Through this we’ve had so much fun working with drumming, physical theatre and some amazing musical composition by Dilan Shant our [Musical Director]! We also have used masks, in keeping with ancient tradition, so our actors have had to compensate for half of their faces being covered through their bodies’ physicality and their voices.”

The original text assumes a lot of knowledge about the myth that a modern audience likely won’t have, since it’s just one staging of a well-known story. We want our production to be accessible, and we aren’t assuming any prior knowledge.”

What has been the highlight of producing this play?

Lead actress and producer Shaira Berg explained how she balanced both roles, and highlighted the rewarding nature of the process:

One of the most rewarding aspects of not only producing but also playing the female lead Jocasta in our production of Oedipus has been witnessing the development of the show from the inside out.

“I have particularly enjoyed diving deep into the gritty details of my character, Jocasta, exploring her motivations and complexities. This in-depth character work has been complemented by my involvement in the broader logistical and production aspects, which has allowed me to see how each piece fits into the larger puzzle.”

A moving scene between Oedipus (Ryan ‘The Keysical’ Keys) and Jocasta (Shaira Berg). Photo Credits: Amelia Ya Wen

Director Ella shared a funny story and elucidated the unique challenges this play faces, sharing: “Working with a big cast has been so fun, but has brought with it the difficulty of actually getting everyone in a room together at the same time!

“Surprisingly, I’ve had a lot of fun with this, as it means I’ve stood in for pretty much every character in the show. In particular, I’ve had to do an Oedipus impression so many times that – with the help of many pre-show fever dreams –  it has now become a bit of a joke that I will be performing a musical entirely through impressions of our leading actor, Ryan Keys (so named The Keysical).”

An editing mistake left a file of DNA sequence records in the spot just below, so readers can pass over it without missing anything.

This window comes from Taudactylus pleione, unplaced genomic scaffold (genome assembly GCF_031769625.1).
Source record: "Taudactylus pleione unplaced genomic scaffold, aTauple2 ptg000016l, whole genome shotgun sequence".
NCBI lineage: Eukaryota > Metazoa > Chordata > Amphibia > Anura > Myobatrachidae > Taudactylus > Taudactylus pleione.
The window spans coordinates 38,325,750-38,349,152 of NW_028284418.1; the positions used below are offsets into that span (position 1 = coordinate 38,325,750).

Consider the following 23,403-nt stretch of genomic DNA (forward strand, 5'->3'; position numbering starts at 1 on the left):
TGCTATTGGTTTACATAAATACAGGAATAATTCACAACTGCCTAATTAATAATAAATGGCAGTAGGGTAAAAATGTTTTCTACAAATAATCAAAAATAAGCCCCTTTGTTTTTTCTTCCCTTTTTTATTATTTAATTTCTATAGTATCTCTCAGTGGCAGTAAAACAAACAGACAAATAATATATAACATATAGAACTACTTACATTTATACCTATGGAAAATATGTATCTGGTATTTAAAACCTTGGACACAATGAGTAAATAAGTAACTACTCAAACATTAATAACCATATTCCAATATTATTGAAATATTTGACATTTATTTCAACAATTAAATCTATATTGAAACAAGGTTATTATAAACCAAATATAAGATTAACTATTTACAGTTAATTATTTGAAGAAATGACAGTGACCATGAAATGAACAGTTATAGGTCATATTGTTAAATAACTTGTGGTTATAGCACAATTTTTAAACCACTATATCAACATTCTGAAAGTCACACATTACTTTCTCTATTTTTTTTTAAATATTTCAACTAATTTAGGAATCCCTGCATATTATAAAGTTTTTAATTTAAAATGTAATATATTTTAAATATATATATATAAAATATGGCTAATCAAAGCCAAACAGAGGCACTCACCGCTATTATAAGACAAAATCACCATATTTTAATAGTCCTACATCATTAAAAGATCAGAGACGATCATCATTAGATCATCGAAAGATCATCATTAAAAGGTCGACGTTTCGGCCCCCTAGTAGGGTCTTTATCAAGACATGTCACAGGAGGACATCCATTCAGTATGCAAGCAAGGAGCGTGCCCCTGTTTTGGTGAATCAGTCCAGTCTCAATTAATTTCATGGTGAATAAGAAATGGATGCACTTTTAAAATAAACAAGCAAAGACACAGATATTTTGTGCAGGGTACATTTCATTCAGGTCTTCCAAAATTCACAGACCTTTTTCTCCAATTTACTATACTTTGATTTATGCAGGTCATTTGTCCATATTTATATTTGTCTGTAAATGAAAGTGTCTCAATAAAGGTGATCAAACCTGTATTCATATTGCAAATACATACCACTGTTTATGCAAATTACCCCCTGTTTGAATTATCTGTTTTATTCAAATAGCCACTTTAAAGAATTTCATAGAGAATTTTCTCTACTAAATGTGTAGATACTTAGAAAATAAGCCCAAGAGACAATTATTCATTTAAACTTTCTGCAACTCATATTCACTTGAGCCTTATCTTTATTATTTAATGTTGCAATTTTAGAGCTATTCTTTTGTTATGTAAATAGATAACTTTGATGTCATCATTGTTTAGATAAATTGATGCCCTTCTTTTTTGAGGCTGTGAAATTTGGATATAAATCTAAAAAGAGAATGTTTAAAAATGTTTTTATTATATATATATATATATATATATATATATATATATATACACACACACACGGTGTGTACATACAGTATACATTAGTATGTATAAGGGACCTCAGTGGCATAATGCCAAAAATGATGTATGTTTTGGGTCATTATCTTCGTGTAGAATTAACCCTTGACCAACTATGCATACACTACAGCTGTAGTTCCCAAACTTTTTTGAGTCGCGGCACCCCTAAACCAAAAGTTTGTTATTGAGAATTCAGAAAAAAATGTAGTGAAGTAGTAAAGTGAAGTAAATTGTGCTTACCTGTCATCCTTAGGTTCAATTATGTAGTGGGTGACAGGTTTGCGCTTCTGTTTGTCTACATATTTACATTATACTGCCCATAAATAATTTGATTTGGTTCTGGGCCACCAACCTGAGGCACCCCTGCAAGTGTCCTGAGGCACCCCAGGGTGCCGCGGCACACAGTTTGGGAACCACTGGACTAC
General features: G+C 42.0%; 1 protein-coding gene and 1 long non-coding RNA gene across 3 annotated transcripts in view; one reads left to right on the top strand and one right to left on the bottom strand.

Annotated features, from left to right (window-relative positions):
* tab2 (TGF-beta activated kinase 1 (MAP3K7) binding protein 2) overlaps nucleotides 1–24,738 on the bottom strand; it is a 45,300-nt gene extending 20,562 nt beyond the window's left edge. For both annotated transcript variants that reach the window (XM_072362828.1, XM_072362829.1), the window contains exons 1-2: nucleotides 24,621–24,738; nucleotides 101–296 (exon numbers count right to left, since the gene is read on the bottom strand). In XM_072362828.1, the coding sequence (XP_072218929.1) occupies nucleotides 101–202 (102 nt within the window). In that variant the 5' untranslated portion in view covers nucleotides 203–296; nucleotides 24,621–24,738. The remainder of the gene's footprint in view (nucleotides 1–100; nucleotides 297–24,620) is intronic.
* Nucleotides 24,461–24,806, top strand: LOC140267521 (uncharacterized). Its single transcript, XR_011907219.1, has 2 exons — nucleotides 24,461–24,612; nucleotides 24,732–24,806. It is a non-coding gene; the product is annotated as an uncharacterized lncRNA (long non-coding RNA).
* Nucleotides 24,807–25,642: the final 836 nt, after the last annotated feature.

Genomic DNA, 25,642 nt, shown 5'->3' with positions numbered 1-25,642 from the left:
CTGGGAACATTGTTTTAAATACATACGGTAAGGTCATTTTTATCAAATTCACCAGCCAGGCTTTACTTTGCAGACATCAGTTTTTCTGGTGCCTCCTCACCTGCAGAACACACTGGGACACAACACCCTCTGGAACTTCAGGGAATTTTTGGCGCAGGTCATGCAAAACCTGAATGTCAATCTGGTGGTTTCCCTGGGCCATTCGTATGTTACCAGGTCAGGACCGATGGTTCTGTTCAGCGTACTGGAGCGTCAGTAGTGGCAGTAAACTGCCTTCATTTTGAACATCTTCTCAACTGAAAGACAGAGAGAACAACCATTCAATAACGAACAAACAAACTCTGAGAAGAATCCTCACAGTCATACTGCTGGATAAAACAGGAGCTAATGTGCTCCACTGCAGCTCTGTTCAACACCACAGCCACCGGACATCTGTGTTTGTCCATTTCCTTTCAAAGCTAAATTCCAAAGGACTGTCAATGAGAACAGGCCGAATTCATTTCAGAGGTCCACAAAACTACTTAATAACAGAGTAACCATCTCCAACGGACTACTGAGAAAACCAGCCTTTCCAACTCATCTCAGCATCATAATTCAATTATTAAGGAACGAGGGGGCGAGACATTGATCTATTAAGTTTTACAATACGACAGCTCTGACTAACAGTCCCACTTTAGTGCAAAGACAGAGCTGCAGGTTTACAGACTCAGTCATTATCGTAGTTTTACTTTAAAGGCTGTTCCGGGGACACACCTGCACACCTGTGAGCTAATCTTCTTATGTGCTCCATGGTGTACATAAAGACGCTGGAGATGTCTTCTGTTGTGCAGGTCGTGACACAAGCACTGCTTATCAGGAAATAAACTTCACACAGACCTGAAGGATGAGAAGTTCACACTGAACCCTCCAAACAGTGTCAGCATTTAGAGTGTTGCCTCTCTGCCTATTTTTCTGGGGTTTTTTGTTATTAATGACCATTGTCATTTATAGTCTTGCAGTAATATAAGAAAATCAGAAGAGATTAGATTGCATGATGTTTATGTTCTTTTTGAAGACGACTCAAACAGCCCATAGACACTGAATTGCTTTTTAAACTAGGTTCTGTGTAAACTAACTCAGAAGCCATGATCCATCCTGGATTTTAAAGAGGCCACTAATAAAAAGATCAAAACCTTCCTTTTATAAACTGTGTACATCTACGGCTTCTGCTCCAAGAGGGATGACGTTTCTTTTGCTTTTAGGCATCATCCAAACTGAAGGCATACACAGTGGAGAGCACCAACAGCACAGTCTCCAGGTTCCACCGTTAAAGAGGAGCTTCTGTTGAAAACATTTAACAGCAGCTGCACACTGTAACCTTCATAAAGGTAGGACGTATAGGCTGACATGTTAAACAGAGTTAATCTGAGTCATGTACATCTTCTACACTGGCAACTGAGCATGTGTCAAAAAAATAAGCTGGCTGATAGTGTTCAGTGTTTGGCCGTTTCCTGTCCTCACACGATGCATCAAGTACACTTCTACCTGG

There are many difficult themes in this play, have you faced any challenges in navigating these?

As the origin of terms ‘Oedipus Complex’ and ‘Jocasta Complex’ – which mean a sexual desire from a son to his mother, and vice versa – this play covers some uncomfortable themes. However, Ella was quick to highlight that many other issues are covered too, saying that: “It’s definitely been odd intimacy coordinating a mother/son relationship of this kind… these rehearsals have often ended in giggles!

“But, on a serious note, we’ve tried really hard to navigate topics such as mental illness and ableism, which arise in the play, with care because when they are brought to the forefront in this production they make for a very hard-hitting final act.”

To finish off, in a sentence, why should readers come to watch your play?

Come watch a man get turned into a human maypole!” – Ella Joralemon

Aristotle was a big fan, and he knew a thing or two about tragedy.” – Jonathan Wilson

So there you have it – Berg’s production of Oedipus Tyrannus looks to be an exciting, funny and interesting take on an amusing yet insightful script.

Oedipus Tyrannus will be showing at the ADC Theatre on the 21st – 25th of May. Tickets can be bought here.